Schafer Side Road, located just a concession or two west of the town of Delhi (pop. 4,000), is a long way from the bustling flower auctions of the Netherlands and from one of the most diversified horticultural operations in Saudi Arabia.
But this quiet, rural concession road in southwestern Ontario is home to a cut-flower grower who used to work in the Dutch auctions and the Middle East.
Case and Yvonne van Schaik established Casey Greenhouses on Schafer Side Road shortly after emigrating from the Netherlands several years ago.
Both have horticulture backgrounds, though Yvonne stuck closer to home throughout her career. She worked for many years in the flower export sector in the days before the current shipping ease afforded by the European Union. Back then, each country had its own documentation requirements, and Yvonne specialized in export paperwork.
Case started out in the industry as a carnation grower before accepting the opportunity of working for 18 months in a sprawling Saudi Arabian greenhouse complex that grew cut flowers, potted plants and vegetables. (Combined with an adjacent dairy operation, some 1,500 employees worked at the farm!)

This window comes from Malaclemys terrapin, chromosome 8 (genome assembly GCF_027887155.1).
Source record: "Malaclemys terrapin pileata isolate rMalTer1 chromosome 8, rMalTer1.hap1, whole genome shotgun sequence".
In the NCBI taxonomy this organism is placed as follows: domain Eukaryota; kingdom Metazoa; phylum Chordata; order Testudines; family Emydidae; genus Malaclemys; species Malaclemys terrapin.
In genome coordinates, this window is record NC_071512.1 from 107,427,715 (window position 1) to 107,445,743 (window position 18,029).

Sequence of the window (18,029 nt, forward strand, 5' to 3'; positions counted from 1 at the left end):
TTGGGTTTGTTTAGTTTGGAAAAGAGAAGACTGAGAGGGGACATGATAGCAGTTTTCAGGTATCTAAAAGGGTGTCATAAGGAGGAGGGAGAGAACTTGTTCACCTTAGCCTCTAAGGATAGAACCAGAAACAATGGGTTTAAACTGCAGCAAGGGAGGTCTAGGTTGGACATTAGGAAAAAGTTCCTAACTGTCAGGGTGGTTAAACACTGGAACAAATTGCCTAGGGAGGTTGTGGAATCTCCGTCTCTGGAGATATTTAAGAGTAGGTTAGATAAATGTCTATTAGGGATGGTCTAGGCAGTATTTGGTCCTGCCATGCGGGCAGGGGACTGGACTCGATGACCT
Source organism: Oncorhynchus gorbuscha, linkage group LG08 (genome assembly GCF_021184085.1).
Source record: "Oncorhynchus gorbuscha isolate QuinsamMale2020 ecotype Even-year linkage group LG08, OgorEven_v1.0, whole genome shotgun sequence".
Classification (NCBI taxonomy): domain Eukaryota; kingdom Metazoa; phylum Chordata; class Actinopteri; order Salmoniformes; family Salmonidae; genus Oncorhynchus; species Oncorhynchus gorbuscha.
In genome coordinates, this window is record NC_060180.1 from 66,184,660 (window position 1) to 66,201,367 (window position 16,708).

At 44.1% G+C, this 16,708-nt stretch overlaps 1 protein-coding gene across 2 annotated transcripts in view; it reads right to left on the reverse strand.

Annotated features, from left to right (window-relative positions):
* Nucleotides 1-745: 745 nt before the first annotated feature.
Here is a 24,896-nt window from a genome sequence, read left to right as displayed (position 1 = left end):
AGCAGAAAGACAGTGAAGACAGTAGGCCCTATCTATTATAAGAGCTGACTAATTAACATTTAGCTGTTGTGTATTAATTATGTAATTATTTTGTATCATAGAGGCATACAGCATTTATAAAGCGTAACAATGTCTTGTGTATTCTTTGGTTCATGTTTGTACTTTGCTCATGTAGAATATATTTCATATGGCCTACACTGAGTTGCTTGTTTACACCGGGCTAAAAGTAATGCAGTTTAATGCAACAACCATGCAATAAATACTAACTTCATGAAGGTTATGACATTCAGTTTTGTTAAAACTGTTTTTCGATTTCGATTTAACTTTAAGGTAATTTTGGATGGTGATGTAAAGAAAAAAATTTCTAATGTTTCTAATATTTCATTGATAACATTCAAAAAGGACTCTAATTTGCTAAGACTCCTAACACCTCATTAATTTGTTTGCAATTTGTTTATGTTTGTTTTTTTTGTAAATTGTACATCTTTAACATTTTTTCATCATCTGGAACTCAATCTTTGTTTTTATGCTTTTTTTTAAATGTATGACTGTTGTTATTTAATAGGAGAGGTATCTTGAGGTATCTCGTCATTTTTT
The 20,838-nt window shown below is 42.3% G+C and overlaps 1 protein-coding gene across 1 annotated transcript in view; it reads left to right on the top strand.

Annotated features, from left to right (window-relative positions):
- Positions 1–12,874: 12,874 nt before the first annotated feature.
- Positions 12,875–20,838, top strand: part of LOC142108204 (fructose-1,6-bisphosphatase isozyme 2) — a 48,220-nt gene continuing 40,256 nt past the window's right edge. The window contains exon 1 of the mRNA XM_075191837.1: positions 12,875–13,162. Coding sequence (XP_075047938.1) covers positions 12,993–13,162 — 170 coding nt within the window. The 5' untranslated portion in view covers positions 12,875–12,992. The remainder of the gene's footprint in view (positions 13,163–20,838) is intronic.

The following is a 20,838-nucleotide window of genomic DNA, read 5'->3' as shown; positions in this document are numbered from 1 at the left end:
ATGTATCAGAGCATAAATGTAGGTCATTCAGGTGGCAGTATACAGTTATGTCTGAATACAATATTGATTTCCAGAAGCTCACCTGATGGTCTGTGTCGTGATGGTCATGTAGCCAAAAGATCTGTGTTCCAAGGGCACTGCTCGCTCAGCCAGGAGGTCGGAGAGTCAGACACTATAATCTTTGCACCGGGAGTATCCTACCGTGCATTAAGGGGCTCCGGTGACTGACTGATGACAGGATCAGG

Upon completion of this contract, Case returned home and worked a total of 14 years at the Aalsmeer and FloraHolland flower auctions.
Casey Greenhouses is a one-acre anthurium cut flower greenhouse, one of only two such operations in the province. It was originally a pepper facility when the van Schaiks purchased it, and they continued with the crop for about two years before realizing they were not large enough to remain viable in peppers.